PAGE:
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Hui Chen, Theranos, and Fyre Fest

Katherine O'Hara | July 3, 2017

It's been another busy week in the world of compliance. Here is a digest of some of the news stories from outside of Compliance Week that you might have missed.

DOJ corporate compliance watchdog resigns citing Trump's conduct. The DoJ recently lost one of its top compliance officials. Hui Chen resigned in June, citing she felt the “do what I say, not what I do,” motto wasn’t working for her anymore, and that it felt akin to “shuffling the deck chair on the Titanic.” Leading up to her resignation Chen would tweet out against the White House, calling out their ethical oversights, which wasn’t sitting well with management. Last week she finally broke her silence in a LinkedIn post, detailing exactly why she felt she had to leave.

U.N. Ambassador Nikki Haley's retweet prompts call for investigation. Nikki Haley is catching some ethical heat for a potential social media slip up. The U.N. ambassador retweeted President Trump’s post endorsing Ralph Norman for South Carolina's 5th District special election, which is being touted as improperly using “Twitter for political activity”. Citizens for Responsibility and Ethics in Washington are saying “rules are rules,” and are asking for a special investigation to be launched.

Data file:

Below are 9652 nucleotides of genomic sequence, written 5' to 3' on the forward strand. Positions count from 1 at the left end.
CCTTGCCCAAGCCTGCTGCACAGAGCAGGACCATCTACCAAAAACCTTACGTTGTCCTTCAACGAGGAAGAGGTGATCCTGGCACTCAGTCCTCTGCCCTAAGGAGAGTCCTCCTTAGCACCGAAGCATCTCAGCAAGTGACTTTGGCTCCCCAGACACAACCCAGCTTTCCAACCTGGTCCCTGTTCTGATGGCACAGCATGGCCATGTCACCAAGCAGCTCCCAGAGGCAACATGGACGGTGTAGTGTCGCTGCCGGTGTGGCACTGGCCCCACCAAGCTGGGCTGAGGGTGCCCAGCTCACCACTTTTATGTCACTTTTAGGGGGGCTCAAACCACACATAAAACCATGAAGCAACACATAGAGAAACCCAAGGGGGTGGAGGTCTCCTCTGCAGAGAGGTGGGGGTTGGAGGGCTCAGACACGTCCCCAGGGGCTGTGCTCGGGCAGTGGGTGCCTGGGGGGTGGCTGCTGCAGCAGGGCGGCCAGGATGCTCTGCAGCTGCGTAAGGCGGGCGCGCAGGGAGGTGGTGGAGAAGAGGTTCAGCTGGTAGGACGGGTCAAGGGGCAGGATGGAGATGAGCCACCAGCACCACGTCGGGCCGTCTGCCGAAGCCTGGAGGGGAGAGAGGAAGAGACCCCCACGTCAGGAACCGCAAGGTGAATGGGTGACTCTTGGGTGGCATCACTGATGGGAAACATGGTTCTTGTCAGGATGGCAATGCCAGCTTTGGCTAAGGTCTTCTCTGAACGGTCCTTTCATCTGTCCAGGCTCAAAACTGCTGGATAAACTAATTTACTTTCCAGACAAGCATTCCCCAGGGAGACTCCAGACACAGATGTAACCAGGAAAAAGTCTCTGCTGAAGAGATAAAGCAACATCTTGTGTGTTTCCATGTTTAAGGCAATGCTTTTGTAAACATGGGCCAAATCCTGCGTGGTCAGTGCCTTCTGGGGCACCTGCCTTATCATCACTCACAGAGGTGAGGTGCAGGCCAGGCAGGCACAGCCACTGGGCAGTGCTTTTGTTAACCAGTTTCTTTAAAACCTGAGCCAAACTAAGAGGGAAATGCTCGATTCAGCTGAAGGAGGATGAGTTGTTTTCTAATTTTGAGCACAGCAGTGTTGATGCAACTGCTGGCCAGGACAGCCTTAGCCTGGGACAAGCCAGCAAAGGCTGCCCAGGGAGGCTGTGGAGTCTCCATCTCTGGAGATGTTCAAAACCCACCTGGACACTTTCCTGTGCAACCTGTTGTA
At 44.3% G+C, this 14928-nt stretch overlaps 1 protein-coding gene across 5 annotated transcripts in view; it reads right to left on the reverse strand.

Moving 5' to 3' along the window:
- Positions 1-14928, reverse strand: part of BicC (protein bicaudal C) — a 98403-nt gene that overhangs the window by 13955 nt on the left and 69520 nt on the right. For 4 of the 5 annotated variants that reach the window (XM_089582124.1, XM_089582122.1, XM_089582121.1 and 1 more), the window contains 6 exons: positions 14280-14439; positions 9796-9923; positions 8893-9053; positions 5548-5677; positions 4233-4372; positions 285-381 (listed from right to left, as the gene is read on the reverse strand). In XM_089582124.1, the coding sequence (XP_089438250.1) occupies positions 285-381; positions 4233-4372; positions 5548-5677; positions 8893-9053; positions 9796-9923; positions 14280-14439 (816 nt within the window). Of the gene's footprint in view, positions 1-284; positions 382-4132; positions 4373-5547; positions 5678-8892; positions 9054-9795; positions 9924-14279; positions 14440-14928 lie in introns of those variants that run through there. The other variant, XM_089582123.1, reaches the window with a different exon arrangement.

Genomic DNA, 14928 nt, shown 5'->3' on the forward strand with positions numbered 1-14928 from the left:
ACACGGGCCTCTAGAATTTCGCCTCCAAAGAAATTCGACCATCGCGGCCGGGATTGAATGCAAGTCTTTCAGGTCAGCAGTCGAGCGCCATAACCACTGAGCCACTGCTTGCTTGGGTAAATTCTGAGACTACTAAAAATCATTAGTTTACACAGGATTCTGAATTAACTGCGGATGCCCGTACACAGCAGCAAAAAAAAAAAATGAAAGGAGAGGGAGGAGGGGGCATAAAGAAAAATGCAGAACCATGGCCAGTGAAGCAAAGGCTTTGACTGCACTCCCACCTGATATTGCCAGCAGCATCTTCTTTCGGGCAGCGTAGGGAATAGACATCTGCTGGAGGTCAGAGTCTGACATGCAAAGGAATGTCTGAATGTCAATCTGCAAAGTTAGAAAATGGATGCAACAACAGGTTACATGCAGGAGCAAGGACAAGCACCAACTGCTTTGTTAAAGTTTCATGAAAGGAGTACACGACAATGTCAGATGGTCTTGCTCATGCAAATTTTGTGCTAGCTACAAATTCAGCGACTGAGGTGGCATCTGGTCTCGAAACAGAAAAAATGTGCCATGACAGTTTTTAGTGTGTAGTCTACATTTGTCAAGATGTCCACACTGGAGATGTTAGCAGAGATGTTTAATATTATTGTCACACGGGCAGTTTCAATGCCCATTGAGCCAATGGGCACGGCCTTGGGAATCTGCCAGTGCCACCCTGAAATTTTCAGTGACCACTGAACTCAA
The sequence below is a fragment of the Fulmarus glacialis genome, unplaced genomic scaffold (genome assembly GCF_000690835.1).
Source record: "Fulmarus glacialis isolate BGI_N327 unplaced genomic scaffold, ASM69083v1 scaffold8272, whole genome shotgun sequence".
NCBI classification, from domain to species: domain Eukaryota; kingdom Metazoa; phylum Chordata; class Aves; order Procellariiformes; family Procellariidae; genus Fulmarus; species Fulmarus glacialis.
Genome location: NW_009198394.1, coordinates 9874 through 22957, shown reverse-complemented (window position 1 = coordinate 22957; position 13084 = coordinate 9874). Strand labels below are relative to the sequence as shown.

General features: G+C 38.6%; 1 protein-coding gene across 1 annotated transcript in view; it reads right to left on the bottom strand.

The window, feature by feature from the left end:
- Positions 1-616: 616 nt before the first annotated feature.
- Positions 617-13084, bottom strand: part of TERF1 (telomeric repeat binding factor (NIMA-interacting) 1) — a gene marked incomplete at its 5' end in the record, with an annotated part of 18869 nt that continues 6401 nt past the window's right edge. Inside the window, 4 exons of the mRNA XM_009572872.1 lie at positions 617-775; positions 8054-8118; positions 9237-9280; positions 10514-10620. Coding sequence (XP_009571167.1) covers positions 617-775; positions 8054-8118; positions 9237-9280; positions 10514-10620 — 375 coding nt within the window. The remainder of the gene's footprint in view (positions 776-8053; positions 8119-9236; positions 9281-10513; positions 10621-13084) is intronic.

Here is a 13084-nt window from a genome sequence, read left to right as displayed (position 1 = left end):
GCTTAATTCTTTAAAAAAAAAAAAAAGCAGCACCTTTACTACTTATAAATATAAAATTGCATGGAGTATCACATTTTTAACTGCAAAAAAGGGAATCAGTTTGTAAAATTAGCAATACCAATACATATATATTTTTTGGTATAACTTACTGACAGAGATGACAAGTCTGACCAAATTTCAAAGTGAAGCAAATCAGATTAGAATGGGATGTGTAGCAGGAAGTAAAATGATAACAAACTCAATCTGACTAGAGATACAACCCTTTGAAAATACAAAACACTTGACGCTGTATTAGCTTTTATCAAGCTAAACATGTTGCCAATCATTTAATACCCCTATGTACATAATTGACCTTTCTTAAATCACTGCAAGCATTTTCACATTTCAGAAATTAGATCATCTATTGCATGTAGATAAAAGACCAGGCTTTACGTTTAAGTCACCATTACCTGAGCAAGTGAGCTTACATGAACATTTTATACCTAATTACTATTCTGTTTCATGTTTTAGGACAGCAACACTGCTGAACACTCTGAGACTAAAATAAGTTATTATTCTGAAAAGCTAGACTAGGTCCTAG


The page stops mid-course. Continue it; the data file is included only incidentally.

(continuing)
WH ethics office asked to investigate top Trump ethics aide. A top aide is getting some scrutiny for a(nother) possible ethics goof. Five democratic senators are miffed about Stefan Passantino allegedly giving his former client, Carl Icahn, a pass on an ethics check. This isn’t the first time the White House has been in the hot seat for handing out waivers, but the jury is still out on whether the Office of Government Ethics has a leg to stand on this time around.

Feds must prosecute Volkswagen for cheating, environment groups say. Canadian environmental groups are tapping their feet and watching the clock. Two years ago its government promised to prosecute Volkswagen for fudging some test results, but no action has been taken since. In the same time-period the U.S. has gotten billions in settlements and penalties, and now advocates are done waiting. Last week they said, “enough is enough,” and sent letters to Environment Minister Catherine McKenna, which are considered an official call for investigation under Canadian law. But McKenna’s office is still cautious moving forward, saying that just because the U.S. gained some headway doesn’t mean they can take the same path.

Supreme Court to consider how broadly a whistleblower provision applies. The Supreme Court is going to look into broadening some definitions. Currently some federal courts say whistleblowers are only protected if they report wrongdoings directly to the SEC, not if they bring up issues internally. This poses some problems for employees (looking at you, Wells Fargo). The high court will hear the case this upcoming fall.

Theranos, Walgreens reportedly reach a deal to settle suit for under $30 million. The Theranos/Walgreens saga may finally be coming to an end. Theranos, a tech-startup that promised accurate blood tests using only a pinprick, was accused of breaching its contract with Walgreens after reports of faulty tech and customer risk came out. The settlement is over $100m less than what was originally filed for in November, but Theranos may still not get off so easily—the SEC and DoJ are still going through with civil and criminal investigations.